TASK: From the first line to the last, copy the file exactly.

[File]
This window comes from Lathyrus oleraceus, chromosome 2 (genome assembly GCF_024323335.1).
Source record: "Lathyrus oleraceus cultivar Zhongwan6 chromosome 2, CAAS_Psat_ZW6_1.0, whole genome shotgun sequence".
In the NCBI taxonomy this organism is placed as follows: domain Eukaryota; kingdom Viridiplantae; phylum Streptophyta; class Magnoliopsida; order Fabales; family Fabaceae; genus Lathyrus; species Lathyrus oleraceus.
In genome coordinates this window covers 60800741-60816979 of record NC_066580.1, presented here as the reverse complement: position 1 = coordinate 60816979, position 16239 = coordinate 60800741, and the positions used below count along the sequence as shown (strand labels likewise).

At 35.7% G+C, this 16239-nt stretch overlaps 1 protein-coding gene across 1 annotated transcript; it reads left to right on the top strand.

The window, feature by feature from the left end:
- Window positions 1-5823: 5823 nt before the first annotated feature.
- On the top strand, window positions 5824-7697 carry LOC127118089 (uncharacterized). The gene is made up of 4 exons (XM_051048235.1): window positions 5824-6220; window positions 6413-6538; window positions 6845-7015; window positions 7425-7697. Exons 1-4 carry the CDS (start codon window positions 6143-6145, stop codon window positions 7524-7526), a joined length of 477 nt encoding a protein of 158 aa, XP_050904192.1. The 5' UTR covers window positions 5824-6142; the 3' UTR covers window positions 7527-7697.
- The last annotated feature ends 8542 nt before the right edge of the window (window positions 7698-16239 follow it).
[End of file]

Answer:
This window comes from Lathyrus oleraceus, chromosome 2 (genome assembly GCF_024323335.1).
Source record: "Lathyrus oleraceus cultivar Zhongwan6 chromosome 2, CAAS_Psat_ZW6_1.0, whole genome shotgun sequence".
In the NCBI taxonomy this organism is placed as follows: domain Eukaryota; kingdom Viridiplantae; phylum Streptophyta; class Magnoliopsida; order Fabales; family Fabaceae; genus Lathyrus; species Lathyrus oleraceus.
In genome coordinates this window covers 60800741-60816979 of record NC_066580.1, presented here as the reverse complement: position 1 = coordinate 60816979, position 16239 = coordinate 60800741, and the positions used below count along the sequence as shown (strand labels likewise).

At 35.7% G+C, this 16239-nt stretch overlaps 1 protein-coding gene across 1 annotated transcript; it reads left to right on the top strand.

The window, feature by feature from the left end:
- Window positions 1-5823: 5823 nt before the first annotated feature.
- On the top strand, window positions 5824-7697 carry LOC127118089 (uncharacterized). The gene is made up of 4 exons (XM_051048235.1): window positions 5824-6220; window positions 6413-6538; window positions 6845-7015; window positions 7425-7697. Exons 1-4 carry the CDS (start codon window positions 6143-6145, stop codon window positions 7524-7526), a joined length of 477 nt encoding a protein of 158 aa, XP_050904192.1. The 5' UTR covers window positions 5824-6142; the 3' UTR covers window positions 7527-7697.
- The last annotated feature ends 8542 nt before the right edge of the window (window positions 7698-16239 follow it).